Fine-needle aspiration has played a crucial role in the diagnosis and follow-up of malignancies including sarcomas. [6] However, relatively low specificity in the classification of sarcoma is the main limitation of FNA. Epithelioid sarcoma represents a perfect example of this limitation. It creates a challenge for the cytopathologist because of the wide range of nonneoplastic and neoplastic lesions with a similar appearance. The granulomatous appearance of classic epithelioid sarcoma can resemble a benign granulomatous process, especially in FNA of lymph node. Clinical history can be a diagnostic clue. Nuclear pleomorphism, singly scattered cells and immunocytochemical studies allow distinction of epithelioid sarcoma from a benign granulomatous process. Squamous cell carcinoma shares many cytologic features such as epithelioid appearance, presence of spindle cells, tadpole cells. One reliable distinguishing feature is the presence of well-defined cell borders associated with intercellular spaces in the epithelioid sarcoma, in contrast to squamous cell carcinoma which presents as syncytial clusters with no intercellular spaces. Other entities from which epithelioid sarcoma should be distinguished include adenocarcinoma, melanoma, and synovial sarcoma. Adenocarcinoma shares the same epithelioid features of epithelioid sarcoma, however, the presence of vacuolated cytoplasm and mucin, formation of acinar structures in adenocarcinoma is useful in the differential diagnosis from epithelioid sarcoma.

The cytological features of clear cell sarcoma (malignant melanoma of soft tissues) resemble that of epithelioid sarcoma, however, the difference in clinical presentation and ICC profile are crucial in the differential diagnosis. In clear cell sarcoma, the cells are mostly dispersed, but small groups of loosely cohesive cells are also present. The cells are polygonal or spindle-shaped. They have abundant pale cytoplasm and rounded nuclei with prominent nucleoli. Epithelioid sarcoma exhibits strong immunoreactivity with vimentin, cytokeratin, and EMA. It shows absence of immunoreactivity for S-100 and HMB45. This pattern of immunohistochemical staining was seen in our case. [8]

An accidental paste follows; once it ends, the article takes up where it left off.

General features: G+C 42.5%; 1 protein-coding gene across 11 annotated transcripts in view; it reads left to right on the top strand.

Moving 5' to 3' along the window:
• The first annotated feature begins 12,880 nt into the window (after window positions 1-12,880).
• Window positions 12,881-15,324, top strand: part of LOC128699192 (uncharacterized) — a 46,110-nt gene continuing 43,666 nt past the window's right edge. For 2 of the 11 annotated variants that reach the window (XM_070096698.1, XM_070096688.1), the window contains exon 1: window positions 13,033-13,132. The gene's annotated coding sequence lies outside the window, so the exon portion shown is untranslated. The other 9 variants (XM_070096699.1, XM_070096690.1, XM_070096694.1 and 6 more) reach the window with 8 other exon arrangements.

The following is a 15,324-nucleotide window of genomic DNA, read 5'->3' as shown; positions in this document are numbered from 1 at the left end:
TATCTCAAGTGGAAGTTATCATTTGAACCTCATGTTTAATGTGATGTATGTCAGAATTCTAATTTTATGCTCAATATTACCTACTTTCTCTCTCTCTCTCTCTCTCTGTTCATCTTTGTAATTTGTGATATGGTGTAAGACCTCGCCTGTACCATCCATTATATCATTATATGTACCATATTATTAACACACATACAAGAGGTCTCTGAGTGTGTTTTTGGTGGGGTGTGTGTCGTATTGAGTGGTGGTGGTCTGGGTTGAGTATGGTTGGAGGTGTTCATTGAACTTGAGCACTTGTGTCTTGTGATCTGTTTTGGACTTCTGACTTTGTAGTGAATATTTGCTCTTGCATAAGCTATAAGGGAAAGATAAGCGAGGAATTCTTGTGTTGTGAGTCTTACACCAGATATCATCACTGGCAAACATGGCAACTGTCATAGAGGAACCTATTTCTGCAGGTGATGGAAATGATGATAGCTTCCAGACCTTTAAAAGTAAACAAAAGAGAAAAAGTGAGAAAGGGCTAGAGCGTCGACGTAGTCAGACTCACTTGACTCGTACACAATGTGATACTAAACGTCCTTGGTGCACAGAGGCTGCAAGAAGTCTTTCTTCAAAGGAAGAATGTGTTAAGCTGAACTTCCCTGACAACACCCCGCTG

Thus, diagnosis of epithelioid sarcoma on cytomorphological features alone can pose a diagnostic dilemma. Cytomorphological features along with ICC analysis in an appropriate clinical setting help cytologist in arriving at precise diagnosis in lesions showing pleomorphic cells with epithelioid morphology. Our case highlights the role of ICC in the FNA in avoiding pitfalls in the diagnosis of epithelioid sarcoma.

   References Top

Enzinger FM. Epitheloid sarcoma. A sarcoma simulating a granuloma or a carcinoma. Cancer 1970;26:1029-41.  Back to cited text no. 1
Mirra JM, Kessler S, Bhuta S, Eckardt J. The fibroma-like variant of epithelioid sarcoma. A fibrohistiocytic/myoid cell lesion often confused with benign and malignant spindle cell tumors. Cancer 1992;69:1382-95.  Back to cited text no. 2
Guillou L, Wadden C, Coindre JM, Krausz T, Fletcher CD. "Proximal-type" epithelioid sarcoma, a distinctive aggressive neoplasm showing rhabdoid features. Clinicopathologic, immunohistochemical, and ultrastructural study of a series. Am J Surg Pathol 1997;21:130-46.  Back to cited text no. 3
Miettinen M, Fanburg-Smith JC, Virolainen M, Shmookler BM, Fetsch JF. Epithelioid sarcoma: An immunohistochemical analysis of 112 classical and variant cases and a discussion of the differential diagnosis. Hum Pathol 1999;30:934-42.  Back to cited text no. 4
Cardillo M, Zakowski MF, Lin O. Fine-needle aspiration of epithelioid sarcoma: Cytology findings in nine cases. Cancer 2001;93:246-51.  Back to cited text no. 5
Willén H, Akerman M, Carlén B. Fine needle aspiration (FNA) in the diagnosis of soft tissue tumours; a review of 22 years experience. Cytopathology 1995;6:236-47.  Back to cited text no. 6
Costa MJ, Campman SC, Davis RL, Howell LP. Fine-needle aspiration cytology of sarcoma: Retrospective review of diagnostic utility and specificity. Diagn Cytopathol 1996;15:23-32.  Back to cited text no. 7
Lemos MM, Chaves P, Mendonça ME. Is preoperative cytologic diagnosis of epithelioid sarcoma possible? Diagn Cytopathol 2008;36:780-6.  Back to cited text no. 8

Correspondence Address:
Maithili Mandar Kulkarni
Department of Pathology, Shrimati Kashibai Navale Medical College and General Hospital, Narhe, Off Pune, Mumbai - 411 041, Maharashtra
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Source of Support: None, Conflict of Interest: None

DOI: 10.4103/0970-9371.151131